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Life after a Travelling Fellowship

6 April 2021

With much of the world still ground to a halt, we’ve missed sharing stories from our Travelling Fellowship recipients. These grants provide early-career researchers with the means to visit international labs and while travel remains restricted, we decided to use this time to catch up with some of our previous recipients.

Sina Krokowski
Sina Krokowski

Sina Krokowski is a postdoc in Andres Floto’s lab here in Cambridge, where she investigates the cell biology underlying host–pathogen interactions. She’s just been awarded a Sir Henry Wellcome Postdoctoral Fellowship, which she hopes will equip her with the skills and independence to start her own research group. Back in 2015, Sina was a PhD student with Serge Mostowy at Imperial College London. Using a JCS Travelling Fellowship, she travelled to the Carballido-López lab at the Institut National de la Recherché Agronomique (INRA) in Paris, France to learn a new technique vital for her PhD.

Sina’s PhD project was to investigate the cytoskeleton of pathogenic bacteria during host cell infection. The project relied heavily on fluorescently labelling and following the bacterial cytoskeleton – a technique that wasn’t in use in the Mostowy lab. “We decided to apply for a Travelling Fellowship to allow me to develop innovative tools in an experienced and progressive environment,” explains Sina. Rut Carballido-López is an expert in microbial genetics and highly credited for her pioneering work on visualising Bacillus subtilis MreB. “Rut’s lab offered the expertise and methodologies I needed to construct tools to study the bacterial cytoskeleton during infection,” she says. “The support I’ve had from the Carballido-López lab in the years since has been invaluable.”

“Even now, the skills I acquired during those two months continue to help me develop new tools and address novel research questions.”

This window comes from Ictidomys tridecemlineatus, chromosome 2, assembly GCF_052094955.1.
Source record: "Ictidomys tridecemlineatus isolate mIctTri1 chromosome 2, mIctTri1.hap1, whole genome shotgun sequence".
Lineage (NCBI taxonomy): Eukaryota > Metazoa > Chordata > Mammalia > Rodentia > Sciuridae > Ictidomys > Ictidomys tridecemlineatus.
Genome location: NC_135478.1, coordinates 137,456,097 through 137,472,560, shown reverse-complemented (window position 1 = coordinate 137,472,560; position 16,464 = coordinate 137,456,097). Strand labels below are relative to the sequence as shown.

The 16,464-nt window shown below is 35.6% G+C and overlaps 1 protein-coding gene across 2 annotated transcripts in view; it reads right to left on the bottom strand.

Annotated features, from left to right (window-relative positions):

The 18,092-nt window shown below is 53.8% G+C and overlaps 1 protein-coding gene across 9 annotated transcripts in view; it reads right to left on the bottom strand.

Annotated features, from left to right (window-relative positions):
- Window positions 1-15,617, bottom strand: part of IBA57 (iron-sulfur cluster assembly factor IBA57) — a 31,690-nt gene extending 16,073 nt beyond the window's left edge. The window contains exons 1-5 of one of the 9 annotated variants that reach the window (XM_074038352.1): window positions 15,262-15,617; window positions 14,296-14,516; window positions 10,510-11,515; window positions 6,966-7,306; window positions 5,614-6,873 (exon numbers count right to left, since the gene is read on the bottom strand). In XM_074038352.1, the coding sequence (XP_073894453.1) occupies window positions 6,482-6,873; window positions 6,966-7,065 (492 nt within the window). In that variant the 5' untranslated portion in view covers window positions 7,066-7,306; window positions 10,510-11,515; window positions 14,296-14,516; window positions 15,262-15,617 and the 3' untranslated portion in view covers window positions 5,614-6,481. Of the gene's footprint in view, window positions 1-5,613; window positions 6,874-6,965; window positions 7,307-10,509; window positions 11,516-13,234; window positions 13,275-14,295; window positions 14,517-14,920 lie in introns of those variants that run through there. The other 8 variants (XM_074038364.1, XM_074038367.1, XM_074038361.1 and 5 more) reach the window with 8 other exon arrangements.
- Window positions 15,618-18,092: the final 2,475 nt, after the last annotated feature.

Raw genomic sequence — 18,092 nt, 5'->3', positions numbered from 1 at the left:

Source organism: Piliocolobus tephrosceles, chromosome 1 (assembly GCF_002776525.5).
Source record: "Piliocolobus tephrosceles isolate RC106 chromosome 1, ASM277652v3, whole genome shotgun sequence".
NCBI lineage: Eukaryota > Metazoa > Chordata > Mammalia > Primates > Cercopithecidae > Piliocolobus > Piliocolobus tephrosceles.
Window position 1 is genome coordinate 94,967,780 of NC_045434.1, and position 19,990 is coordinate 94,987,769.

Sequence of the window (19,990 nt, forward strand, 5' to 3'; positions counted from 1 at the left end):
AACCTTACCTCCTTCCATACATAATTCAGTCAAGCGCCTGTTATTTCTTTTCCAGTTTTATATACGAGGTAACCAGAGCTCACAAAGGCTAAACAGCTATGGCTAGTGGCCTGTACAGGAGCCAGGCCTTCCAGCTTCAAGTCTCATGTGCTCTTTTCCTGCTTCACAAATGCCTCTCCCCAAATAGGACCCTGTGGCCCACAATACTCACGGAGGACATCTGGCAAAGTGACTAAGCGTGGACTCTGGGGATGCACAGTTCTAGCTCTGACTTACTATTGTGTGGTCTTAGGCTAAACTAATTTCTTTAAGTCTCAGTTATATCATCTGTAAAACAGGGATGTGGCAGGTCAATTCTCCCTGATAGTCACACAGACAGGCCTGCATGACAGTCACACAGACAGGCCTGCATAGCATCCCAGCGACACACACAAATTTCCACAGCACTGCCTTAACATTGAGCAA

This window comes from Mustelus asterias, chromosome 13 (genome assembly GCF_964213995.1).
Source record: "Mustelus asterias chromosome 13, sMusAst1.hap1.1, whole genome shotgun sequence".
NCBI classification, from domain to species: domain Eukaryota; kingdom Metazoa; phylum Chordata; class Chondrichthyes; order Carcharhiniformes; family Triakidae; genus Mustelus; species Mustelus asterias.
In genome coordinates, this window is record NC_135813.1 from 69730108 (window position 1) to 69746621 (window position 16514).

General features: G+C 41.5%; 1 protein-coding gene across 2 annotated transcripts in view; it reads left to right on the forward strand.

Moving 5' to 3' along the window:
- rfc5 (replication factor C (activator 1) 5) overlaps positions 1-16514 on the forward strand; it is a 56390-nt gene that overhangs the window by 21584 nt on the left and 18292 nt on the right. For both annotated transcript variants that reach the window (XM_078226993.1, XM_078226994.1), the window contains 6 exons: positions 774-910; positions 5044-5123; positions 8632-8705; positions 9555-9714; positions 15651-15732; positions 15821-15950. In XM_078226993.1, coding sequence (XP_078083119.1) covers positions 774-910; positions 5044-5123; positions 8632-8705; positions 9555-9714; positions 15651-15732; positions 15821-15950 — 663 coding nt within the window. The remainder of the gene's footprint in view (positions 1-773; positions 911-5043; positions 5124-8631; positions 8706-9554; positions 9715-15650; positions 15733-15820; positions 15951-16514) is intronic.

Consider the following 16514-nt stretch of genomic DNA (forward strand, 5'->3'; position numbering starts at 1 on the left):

During the trip, Sina learned how to construct new bacterial strains that she could then use to address open questions in bacterial infection biology. “For example, I fluorescently labelled the bacterial division protein FtsZ in the human pathogen Shigella and used microscopy to discover that the host septin cytoskeleton recognises actively dividing bacteria and inhibits their division,” she explains. Sina’s work has helped to better understand how septins recognise Shigella for host defence and how Shigella positions virulence proteins for bacterial spread, and she went on to publish this work in Cell Host and Microbe (CHM) and in JCS. “Even now, the skills I acquired during those two months continue to help me develop new tools and address novel research questions,” Sina tells us.

“[…] my greatest scientific achievement from the trip was to learn a variety of new approaches.”

For the grant recipients, the trip is an opportunity to learn a new technique from the lab that developed it, and then bring it back to their home lab. For Sina, her knowledge resulted in productive discussions both within the lab and beyond. As part of the application process, Sina wrote a research proposal for the trip. While she didn’t manage to achieve everything she had originally planned, Sina still took a lot away with her. “I did feel a bit disappointed, but when I applied my new skills back in London I realised that my greatest scientific achievement from the trip was to learn a variety of new approaches,” she reflects.

 

Two of the tools Sina made during the trip

 

Sina used the knowledge she gained from the Carballido-López lab for the duration of her PhD, which she finished in 2019. She then moved to Andres Floto’s lab for her postdoc as part of a change in scientific direction that would use her existing experience. “The Floto lab offers the ideal environment to combine my passion for microscopy with cutting-edge genetic approaches,” Sina says. “I was surprised by how interdisciplinary the Floto group is, with clinicians, dieticians, biochemists, bioinformaticians and biologists. It definitely makes the lab meetings more challenging – and fun!”

“The Travelling Fellowship was such a fun and important experience for me, I would really recommend it to any early-career researcher.”

International collaboration is important to Sina, evident in her postdoc collaborations with labs in Switzerland and the USA. “The exchanging of knowledge is a big part of why I enjoy science so much,” she says. “Doing this on an international level allows access to very specific expertise, which not only accelerates projects but also helps provide new insights into your own research.” With the pandemic restricting opportunities for many early-career researchers, Sina shared her thoughts on how we can help young scientists. As well as emphasising the importance of virtual conferences, she also suggests putting in the groundwork now for when travel is allowed. “Contacting potential collaborators now via email, having virtual meetings and planning for future lab exchanges is a productive way for preparing for the time when travel is allowed,” she says. “The Travelling Fellowship was such a fun and important experience for me, I would really recommend it to any early-career researcher.”


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